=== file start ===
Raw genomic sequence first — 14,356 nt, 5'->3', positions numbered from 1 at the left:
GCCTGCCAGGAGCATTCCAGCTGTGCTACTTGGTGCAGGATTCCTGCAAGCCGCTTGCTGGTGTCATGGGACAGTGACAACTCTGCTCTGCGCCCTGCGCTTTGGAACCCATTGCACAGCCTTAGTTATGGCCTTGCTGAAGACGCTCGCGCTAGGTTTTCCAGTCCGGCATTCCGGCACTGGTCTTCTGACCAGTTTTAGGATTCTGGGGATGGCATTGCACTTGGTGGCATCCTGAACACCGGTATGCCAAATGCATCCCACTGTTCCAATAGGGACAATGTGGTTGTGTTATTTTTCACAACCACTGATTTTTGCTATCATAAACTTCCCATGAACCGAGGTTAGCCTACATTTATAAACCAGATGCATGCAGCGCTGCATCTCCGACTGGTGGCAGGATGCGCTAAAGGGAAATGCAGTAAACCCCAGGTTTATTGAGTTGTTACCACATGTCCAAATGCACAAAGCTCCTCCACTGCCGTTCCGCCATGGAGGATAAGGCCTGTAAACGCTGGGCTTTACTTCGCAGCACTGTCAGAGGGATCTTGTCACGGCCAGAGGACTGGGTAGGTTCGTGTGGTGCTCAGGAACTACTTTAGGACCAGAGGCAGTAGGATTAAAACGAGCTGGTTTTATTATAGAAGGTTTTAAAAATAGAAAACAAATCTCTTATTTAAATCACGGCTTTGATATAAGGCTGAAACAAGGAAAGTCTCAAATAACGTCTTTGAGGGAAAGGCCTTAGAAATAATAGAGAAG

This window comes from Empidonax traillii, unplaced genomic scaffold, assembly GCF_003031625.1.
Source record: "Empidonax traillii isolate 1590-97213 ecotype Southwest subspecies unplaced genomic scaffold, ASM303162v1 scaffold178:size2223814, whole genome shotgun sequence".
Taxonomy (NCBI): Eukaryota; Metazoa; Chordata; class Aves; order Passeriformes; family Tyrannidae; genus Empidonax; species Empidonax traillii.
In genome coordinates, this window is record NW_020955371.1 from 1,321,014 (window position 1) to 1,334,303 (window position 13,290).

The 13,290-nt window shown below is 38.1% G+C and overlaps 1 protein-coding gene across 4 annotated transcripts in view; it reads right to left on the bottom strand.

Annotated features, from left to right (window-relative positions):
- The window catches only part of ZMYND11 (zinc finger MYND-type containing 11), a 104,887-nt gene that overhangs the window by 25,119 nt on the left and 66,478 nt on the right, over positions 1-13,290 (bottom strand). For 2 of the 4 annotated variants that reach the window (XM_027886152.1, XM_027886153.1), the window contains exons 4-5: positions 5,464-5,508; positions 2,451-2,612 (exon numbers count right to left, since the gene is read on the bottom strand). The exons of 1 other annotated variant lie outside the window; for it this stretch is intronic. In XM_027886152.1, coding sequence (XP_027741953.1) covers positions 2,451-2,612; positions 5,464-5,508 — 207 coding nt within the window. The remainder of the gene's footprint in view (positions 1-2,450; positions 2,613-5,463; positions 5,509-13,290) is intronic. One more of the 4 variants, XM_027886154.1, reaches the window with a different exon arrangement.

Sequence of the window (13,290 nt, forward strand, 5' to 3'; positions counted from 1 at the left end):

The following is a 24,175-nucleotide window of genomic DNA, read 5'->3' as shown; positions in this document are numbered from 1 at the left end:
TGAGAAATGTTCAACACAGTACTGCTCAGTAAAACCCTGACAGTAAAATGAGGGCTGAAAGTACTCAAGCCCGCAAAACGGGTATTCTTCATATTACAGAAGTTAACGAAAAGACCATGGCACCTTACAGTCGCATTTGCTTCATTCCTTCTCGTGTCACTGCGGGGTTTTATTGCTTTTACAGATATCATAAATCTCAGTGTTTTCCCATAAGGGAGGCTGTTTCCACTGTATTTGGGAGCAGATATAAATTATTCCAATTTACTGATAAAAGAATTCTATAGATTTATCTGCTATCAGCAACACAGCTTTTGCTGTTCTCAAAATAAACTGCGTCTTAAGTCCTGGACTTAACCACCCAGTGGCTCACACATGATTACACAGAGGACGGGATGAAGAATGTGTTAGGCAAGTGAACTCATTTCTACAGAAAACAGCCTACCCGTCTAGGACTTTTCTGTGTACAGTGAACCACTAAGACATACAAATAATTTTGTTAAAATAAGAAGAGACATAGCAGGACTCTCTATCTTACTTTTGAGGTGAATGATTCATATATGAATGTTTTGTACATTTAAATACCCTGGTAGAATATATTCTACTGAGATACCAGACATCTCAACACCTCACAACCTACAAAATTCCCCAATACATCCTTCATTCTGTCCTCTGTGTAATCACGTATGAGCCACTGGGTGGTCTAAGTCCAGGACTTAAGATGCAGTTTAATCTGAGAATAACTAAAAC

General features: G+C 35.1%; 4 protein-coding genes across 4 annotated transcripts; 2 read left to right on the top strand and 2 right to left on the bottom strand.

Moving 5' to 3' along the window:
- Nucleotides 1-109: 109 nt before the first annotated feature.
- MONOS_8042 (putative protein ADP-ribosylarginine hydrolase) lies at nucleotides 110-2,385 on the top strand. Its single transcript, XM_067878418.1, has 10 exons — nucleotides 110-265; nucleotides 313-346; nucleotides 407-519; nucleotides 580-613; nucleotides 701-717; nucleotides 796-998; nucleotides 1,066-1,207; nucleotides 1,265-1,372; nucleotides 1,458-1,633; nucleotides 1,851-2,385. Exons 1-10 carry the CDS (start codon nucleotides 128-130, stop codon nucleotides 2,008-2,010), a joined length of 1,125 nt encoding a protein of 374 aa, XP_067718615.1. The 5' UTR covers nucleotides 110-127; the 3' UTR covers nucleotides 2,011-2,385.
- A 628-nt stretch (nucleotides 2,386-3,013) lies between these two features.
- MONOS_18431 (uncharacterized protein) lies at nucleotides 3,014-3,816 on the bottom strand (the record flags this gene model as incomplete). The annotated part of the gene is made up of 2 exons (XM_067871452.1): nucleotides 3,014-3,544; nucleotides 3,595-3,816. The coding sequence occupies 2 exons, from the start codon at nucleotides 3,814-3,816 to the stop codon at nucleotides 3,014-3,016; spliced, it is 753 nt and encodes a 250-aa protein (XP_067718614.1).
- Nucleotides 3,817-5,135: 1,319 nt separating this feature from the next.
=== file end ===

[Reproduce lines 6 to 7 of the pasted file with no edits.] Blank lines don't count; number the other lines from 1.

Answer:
In genome coordinates, this window is record NW_020955371.1 from 1,321,014 (window position 1) to 1,334,303 (window position 13,290).

The 13,290-nt window shown below is 38.1% G+C and overlaps 1 protein-coding gene across 4 annotated transcripts in view; it reads right to left on the bottom strand.